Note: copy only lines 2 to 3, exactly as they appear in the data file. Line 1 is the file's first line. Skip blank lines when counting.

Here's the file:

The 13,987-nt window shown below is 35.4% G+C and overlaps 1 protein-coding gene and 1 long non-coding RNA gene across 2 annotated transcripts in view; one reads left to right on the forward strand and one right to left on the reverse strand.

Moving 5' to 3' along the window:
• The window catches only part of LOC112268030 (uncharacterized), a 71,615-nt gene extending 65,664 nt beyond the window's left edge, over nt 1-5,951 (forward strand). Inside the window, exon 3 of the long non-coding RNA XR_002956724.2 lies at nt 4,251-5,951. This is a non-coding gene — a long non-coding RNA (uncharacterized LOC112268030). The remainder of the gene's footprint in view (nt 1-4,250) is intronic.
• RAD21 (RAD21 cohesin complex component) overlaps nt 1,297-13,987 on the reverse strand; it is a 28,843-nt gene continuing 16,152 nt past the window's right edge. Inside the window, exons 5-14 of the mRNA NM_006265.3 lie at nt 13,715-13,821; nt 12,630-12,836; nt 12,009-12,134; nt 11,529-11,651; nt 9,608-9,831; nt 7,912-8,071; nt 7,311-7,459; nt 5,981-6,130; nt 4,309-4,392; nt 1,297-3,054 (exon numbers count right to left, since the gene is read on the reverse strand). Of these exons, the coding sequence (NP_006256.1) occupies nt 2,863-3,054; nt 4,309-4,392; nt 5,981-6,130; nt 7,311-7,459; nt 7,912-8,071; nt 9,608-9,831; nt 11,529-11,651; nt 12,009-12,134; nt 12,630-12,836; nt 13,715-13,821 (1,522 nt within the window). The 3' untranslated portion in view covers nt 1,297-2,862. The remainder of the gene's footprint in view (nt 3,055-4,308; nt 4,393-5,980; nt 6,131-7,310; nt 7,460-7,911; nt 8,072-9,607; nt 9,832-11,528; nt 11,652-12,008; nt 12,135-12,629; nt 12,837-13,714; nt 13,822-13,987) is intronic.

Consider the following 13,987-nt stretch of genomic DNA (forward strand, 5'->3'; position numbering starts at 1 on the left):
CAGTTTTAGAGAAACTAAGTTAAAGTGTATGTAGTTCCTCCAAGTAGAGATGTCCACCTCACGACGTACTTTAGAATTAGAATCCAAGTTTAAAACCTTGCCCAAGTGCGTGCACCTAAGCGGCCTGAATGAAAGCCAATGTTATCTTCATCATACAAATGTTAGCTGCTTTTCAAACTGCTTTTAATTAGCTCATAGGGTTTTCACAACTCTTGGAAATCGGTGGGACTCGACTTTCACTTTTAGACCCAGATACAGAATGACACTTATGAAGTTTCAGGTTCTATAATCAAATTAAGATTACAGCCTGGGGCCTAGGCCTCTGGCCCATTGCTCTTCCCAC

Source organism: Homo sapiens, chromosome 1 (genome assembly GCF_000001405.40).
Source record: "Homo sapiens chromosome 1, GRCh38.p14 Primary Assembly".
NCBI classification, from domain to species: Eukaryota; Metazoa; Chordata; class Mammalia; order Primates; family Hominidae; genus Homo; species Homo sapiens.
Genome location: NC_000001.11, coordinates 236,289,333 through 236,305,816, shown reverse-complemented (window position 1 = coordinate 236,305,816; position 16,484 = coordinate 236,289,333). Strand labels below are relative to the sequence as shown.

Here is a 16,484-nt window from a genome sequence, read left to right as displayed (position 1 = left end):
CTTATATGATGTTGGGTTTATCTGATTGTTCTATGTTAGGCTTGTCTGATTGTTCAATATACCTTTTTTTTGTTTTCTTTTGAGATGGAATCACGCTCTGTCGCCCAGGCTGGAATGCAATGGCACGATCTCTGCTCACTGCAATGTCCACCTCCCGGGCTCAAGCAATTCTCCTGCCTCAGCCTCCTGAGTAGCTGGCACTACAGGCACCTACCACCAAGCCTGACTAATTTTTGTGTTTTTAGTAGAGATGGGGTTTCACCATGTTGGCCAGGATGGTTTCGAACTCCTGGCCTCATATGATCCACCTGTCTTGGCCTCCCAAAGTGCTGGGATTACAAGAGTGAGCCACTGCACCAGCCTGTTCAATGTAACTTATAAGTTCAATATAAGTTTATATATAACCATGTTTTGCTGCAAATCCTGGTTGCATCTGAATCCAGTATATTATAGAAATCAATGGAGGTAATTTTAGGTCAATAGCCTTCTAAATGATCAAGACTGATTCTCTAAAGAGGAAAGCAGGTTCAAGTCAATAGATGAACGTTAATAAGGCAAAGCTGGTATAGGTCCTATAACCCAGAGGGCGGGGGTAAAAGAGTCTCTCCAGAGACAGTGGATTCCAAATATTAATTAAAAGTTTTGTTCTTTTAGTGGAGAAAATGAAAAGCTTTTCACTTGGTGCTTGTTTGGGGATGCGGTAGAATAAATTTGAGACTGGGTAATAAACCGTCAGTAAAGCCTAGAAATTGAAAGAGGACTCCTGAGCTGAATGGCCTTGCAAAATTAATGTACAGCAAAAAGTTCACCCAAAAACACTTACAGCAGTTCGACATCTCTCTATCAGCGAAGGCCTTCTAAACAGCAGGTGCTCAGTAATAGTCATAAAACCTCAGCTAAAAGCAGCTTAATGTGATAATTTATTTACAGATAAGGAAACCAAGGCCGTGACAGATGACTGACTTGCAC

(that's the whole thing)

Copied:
Moving 5' to 3' along the window:
• The window catches only part of LOC112268030 (uncharacterized), a 71,615-nt gene extending 65,664 nt beyond the window's left edge, over nt 1-5,951 (forward strand). Inside the window, exon 3 of the long non-coding RNA XR_002956724.2 lies at nt 4,251-5,951. This is a non-coding gene — a long non-coding RNA (uncharacterized LOC112268030). The remainder of the gene's footprint in view (nt 1-4,250) is intronic.